Jupp Heynckes joined the exclusive club of three to have managed two different clubs to Champions League success with Bayern Munich's 2-1 victory against Borussia Dortmund at Wembley, then denied the German champions had forced him out to make way for Pep Guardiola.
"I made my mind up this time last year," after the defeat by Chelsea, the Bayern coach said. "It was my decision. I told the club this would be my last season, and I am just pleased that it has been such an outstanding success."
Bayern's season could get even better next week, when only Stuttgart in the German Cup final stand between Heynckes's players and the country's first treble, and it is possible Guardiola will struggle to match that level of achievement. "We have accomplished something that has never happened before," the 68-year-old said. "We won the title by 25 points and I don't think any team has played such a consistent season at such a high level. My successor will be able to take over a perfectly prepared team, with Mario Götze still to join us. I don't think Robert Lewandowski will be hanging around for too long either.
"I don't know exactly what will happen in the future but I do know my team was determined to win this final. They had to. If you look at the ages of players like Philipp Lahm and Bastian Schweinsteiger, it is time for them to win something like this. It is the honour that until now has passed them by. I was particularly pleased for Arjen Robben too, because last year he was a tragic figure. We had to make sure he was ready for this game, and he was."
Robben missed a crucial penalty in the shootout last season, but atoned here with a man of the match performance and the winning goal. "I was prepared for today, I had a lot of plans after what had happened before," the Holland winger said. "Providing an assist and scoring the winner at the end is a dream, it is very difficult for me to believe it. A lot of things went through my mind at the end, but the Champions League is the only thing we really needed, especially after the last two finals, and at last we did it. We can forget about the other finals now. We are a real team. We fight for each other and run for each other. I'm really proud. Finally!"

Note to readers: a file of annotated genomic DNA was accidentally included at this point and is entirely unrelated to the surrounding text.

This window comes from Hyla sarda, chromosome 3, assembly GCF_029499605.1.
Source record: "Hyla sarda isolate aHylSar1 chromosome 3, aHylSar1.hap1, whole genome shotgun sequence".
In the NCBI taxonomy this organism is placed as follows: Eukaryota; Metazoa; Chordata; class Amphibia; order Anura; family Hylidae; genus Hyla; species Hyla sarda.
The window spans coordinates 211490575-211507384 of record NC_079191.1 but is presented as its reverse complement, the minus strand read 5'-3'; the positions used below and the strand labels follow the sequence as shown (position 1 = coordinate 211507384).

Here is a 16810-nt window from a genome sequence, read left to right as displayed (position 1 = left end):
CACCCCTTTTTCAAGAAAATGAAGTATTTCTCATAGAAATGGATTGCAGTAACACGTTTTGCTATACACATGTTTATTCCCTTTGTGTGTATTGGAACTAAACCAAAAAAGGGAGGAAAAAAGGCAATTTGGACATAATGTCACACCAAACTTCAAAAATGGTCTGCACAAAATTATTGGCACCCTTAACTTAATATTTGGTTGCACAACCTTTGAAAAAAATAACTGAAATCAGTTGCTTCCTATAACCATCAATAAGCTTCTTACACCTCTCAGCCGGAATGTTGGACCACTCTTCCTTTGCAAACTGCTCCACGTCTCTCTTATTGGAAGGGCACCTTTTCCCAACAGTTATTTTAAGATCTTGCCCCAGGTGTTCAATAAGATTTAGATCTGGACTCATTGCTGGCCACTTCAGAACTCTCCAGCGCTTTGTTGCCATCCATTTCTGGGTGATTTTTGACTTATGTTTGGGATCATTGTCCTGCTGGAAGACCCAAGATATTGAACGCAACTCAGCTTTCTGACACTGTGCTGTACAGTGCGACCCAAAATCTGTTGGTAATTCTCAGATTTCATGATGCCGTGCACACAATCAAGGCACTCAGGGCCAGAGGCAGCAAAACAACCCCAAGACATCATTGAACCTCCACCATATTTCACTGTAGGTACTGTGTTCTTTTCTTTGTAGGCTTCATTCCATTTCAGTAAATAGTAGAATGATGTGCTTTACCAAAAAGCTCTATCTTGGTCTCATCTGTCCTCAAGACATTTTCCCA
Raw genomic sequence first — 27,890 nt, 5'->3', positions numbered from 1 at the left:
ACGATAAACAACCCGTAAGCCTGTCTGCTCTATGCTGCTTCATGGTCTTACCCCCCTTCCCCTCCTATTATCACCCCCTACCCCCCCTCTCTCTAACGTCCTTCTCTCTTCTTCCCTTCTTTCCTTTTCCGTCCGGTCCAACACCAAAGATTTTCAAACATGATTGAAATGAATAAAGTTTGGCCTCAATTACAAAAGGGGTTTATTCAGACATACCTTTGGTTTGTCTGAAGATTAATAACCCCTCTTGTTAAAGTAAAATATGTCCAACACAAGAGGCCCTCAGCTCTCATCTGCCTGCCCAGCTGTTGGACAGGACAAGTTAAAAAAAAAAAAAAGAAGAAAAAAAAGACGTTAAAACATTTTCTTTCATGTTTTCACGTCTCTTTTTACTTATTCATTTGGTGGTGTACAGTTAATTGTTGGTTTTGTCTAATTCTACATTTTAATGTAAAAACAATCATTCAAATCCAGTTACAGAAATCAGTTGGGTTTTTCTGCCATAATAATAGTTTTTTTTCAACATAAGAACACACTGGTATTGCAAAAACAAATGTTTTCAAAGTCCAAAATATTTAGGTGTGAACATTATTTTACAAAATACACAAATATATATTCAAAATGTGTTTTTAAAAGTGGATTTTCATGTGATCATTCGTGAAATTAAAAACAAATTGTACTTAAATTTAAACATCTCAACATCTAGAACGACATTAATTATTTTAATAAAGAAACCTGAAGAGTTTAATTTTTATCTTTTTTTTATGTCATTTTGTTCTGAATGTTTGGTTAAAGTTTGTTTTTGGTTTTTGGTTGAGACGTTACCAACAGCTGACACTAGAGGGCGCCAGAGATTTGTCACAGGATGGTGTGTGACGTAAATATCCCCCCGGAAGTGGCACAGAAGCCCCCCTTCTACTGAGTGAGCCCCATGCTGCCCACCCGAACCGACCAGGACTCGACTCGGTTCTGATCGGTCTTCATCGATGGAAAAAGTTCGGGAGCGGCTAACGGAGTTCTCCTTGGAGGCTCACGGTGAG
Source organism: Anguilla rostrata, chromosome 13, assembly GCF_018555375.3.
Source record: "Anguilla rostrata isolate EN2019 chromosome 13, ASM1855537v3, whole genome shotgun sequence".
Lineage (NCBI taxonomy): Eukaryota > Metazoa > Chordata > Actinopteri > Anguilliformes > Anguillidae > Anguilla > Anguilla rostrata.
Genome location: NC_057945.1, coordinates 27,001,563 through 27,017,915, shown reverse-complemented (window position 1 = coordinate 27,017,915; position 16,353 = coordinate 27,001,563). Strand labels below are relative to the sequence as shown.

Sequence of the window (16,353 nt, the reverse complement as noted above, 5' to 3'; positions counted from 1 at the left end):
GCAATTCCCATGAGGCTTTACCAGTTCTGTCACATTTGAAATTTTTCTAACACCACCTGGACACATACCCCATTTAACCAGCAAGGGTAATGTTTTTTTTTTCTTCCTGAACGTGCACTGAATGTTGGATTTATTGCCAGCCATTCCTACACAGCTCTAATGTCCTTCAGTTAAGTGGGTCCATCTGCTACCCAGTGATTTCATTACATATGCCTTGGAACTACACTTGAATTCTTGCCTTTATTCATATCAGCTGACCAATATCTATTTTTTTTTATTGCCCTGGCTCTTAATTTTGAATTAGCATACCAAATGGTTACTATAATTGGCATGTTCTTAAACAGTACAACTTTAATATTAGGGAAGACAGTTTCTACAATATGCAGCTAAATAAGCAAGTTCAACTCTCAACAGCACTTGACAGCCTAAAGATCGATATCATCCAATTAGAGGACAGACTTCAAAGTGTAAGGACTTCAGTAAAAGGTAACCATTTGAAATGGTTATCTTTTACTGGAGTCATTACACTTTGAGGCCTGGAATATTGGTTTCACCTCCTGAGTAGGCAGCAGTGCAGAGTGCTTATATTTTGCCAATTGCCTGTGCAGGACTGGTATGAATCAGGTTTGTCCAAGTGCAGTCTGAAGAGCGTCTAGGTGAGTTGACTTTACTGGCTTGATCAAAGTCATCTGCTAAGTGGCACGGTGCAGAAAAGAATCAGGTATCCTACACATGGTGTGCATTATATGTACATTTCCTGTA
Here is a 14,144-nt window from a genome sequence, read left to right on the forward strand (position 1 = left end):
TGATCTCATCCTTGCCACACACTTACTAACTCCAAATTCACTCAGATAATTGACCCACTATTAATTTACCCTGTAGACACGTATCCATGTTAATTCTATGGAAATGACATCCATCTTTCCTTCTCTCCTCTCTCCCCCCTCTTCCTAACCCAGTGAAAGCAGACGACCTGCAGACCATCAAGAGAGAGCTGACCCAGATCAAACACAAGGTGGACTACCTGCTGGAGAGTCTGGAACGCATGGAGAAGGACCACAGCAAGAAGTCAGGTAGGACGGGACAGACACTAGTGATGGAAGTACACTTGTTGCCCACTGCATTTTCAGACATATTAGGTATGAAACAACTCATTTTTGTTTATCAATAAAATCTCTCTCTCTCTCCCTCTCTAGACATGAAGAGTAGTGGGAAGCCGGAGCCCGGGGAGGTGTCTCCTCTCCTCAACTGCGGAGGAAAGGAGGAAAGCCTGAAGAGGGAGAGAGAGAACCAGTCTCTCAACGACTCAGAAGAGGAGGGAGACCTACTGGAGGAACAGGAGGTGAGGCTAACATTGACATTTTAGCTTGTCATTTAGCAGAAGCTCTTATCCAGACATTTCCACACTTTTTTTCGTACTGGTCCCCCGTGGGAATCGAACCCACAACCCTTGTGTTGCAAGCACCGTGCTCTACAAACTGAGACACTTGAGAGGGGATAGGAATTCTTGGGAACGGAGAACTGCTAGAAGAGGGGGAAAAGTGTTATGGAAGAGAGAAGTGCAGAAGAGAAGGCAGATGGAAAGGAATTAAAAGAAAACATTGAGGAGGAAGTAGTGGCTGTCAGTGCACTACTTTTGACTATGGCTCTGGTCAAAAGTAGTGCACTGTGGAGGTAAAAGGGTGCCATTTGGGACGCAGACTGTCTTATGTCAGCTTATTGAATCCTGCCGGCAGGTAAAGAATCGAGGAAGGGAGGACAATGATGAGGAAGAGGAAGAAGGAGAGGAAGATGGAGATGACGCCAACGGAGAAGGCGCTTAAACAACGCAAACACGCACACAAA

Jürgen Klopp's almost permanent smile was briefly wiped away by the pain of a late defeat, though the Dortmund coach did admit his players were suffering by the end and he feared their chance had gone. "I didn't see the last goal, it was a free-kick, and we were not in the right formation," Klopp said. "It was late in the game, and it was a really hard season for us. I could see it coming from 75 minutes on. Some players had cramp, but at least it was a close match.
"We deserved to be in the final, and we showed that tonight. It's not the most important thing, but it is important. We will be back. Maybe not back at Wembley, but back in the final. Berlin in two years would be nice."
Klopp declined to blame the referee for not showing Dante a second yellow when he gave away the penalty that brought Dortmund level. "I couldn't say for sure that we would have won with 11 against 10," he said. "At one point I thought the match was so open we could have won it. There were perhaps a few things we could have done differently, but I'd like to congratulate Bayern and Jupp. I really think he deserves this title."
With more key players likely to leave over the summer, Klopp realises that his team may not bounce straight back. "First we have a holiday, then I have to buy some new players," he said. "We might need a new team. I need some time to feel proud again. I'm sure it is still in me somewhere, but at the moment the disappointment prevails."
Klopp's smile was back in place before the end of the evening. "It's been great," he said. "The weather, the stadium, the game, the lot. Only the result was shit."
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